How AltaSea’s Local Jobs Translate to World Impacts
By Dr. Sandra Whitehouse, Chief Scientific Officer (consultant), AltaSea
As the U.S. economy continues its slow recovery from the worst recession since the Great Depression, the pace of growth has not been consistent across all sectors and in all areas.
In Los Angeles and, particularly, the San Pedro community, many people remain unemployed or underemployed. The region needs to create jobs across the entire spectrum of educational backgrounds, including those with high-school diplomas, technical-school training, traditional four-year college and graduate degrees.
At AltaSea, in both the preliminary “clusters,” or areas of focus on ocean-related sustainable economic development, workers will be needed to help these sectors grow as much as possible.
In the Sustainable Aquaculture cluster, trained workers are needed to drive the boats, manage the farm, harvest the mussels, market the products, run the hatchery and conduct research.
In the Blue-Technology cluster, people are needed including those who can weld and build the underwater robots, operate and repair the tender ship from which the robots are launched and analyze the data that the vessels and their crews will collect.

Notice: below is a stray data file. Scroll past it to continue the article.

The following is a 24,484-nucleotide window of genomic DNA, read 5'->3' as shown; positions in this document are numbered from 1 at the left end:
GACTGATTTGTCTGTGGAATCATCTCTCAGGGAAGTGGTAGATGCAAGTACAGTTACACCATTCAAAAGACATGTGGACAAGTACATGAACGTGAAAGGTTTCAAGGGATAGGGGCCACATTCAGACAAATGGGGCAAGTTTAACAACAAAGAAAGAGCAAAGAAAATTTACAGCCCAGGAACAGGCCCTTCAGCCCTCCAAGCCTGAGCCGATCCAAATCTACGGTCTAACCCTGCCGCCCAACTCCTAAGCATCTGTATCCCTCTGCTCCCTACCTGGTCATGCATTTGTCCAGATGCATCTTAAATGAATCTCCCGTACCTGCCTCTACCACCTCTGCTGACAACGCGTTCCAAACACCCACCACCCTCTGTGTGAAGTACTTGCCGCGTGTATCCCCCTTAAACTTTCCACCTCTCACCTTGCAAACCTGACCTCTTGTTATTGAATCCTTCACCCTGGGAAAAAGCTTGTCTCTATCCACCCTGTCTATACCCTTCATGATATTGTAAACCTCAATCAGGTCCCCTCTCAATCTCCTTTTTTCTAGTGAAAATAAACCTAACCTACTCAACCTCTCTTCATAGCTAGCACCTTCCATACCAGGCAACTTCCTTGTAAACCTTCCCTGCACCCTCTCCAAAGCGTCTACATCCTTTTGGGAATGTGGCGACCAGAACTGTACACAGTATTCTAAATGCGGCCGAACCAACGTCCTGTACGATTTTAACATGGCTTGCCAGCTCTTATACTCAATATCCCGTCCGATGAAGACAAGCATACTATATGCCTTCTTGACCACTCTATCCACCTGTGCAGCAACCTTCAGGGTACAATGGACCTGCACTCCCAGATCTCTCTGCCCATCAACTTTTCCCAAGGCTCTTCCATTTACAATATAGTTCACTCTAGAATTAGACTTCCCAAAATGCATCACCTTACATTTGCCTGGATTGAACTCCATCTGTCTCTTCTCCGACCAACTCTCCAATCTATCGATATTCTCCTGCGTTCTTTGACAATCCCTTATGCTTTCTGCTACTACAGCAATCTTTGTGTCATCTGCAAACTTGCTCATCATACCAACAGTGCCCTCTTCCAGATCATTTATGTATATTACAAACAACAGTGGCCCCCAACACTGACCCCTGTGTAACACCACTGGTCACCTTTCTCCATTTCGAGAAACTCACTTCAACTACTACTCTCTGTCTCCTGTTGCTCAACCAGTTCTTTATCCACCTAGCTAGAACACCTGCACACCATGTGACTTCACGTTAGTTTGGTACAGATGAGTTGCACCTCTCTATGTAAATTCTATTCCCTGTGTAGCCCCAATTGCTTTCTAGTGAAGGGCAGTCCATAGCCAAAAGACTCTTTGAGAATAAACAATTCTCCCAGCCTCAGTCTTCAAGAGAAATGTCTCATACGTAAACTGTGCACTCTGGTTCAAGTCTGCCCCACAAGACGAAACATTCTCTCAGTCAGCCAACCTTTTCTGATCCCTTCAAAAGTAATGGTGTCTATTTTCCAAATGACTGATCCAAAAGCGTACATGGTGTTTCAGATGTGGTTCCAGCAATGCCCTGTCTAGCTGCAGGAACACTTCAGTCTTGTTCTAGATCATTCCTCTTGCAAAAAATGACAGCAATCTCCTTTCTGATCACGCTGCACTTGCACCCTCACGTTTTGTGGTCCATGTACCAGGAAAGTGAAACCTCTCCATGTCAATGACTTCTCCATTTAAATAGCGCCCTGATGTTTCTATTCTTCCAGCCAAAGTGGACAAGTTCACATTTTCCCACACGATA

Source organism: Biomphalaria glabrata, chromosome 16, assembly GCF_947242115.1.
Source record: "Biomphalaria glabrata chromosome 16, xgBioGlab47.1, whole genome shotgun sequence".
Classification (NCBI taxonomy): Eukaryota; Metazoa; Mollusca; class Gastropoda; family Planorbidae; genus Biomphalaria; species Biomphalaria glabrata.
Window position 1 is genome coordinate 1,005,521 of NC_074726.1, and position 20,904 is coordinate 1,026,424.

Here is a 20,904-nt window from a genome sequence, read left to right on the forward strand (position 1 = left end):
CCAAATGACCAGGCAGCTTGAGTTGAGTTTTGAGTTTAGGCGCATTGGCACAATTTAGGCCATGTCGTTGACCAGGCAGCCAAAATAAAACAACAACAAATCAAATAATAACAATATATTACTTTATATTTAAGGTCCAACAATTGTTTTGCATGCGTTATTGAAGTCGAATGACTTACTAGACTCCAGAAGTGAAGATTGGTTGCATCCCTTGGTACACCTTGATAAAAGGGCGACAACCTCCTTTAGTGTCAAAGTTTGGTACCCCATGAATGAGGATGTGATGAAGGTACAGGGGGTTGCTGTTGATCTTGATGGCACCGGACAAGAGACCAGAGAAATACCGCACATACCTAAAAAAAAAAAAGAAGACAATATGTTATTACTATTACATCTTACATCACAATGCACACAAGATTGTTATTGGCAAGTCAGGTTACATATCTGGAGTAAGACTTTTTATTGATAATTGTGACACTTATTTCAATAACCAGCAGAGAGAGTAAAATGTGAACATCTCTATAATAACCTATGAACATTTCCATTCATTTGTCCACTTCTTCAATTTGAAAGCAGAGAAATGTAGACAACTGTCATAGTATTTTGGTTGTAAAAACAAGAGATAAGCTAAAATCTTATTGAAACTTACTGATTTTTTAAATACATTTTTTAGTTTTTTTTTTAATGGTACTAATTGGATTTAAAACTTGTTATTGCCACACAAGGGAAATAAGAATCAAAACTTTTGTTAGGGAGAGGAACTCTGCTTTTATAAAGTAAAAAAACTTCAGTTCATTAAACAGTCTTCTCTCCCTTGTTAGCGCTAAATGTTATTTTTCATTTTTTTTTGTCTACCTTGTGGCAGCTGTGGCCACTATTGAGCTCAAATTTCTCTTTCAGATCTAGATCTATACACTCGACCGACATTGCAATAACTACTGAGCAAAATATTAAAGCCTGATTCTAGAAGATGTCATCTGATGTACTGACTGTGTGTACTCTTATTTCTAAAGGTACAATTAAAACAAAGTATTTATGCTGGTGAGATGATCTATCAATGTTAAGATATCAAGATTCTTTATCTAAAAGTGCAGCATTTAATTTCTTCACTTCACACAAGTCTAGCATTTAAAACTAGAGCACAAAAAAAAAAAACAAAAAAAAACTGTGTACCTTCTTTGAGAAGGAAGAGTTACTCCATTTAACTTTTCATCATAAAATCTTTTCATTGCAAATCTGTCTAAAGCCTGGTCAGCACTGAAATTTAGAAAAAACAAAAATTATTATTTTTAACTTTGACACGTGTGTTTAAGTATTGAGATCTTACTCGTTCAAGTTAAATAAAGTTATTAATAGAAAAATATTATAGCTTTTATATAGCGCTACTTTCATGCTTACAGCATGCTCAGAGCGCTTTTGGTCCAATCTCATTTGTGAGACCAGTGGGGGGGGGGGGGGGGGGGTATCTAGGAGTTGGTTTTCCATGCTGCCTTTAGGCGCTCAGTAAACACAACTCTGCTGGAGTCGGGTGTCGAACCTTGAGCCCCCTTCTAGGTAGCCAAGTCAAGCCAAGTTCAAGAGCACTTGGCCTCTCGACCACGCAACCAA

Jobs in both clusters are important to the community’s economic health and development, and their work will contribute to solving some of the greatest challenges facing humanity and the ocean.
A large portion of the world’s population gets its primary source of protein from the ocean. As the population expands, so does the need for sustainable food sources.
Wild-caught fisheries cannot sustain the demand. Aquaculture can be part of the solution, but it must be done sustainably. If it causes habitat destruction or pollution, it isn’t sustainable.
Aquaculture of bivalves is inherently sustainable, one reason why AltaSea decided to make Catalina Sea Ranch its initial partner in this cluster. The multi-trophic aquaculture model being tested is expected to advance our understanding of how we can feed the world. That will have a global impact.
The Blue-Tech cluster also can impact the globe in many ways. However, so little of the ocean has been explored that it is difficult to predict what those impacts may be.
But as one example, if we can better understand the Arctic ecosystem now covered by ice much of the year, we can better protect it as the polar ice cap melts and additional uses are sought.
As the ocean is threatened by ocean acidification, robotic devices can monitor changes in a cost-efficient manner, providing the data we will need to better address a worsening and serious situation. The ocean is our final frontier and only by understanding it can we use it sustainably and conserve its health.
At the same time, developing solutions to the problems we’ve created, and sustainable ocean-based businesses can create new jobs for a wide range of the region’s residents. Everyone wins by investing in these promising areas of research and development.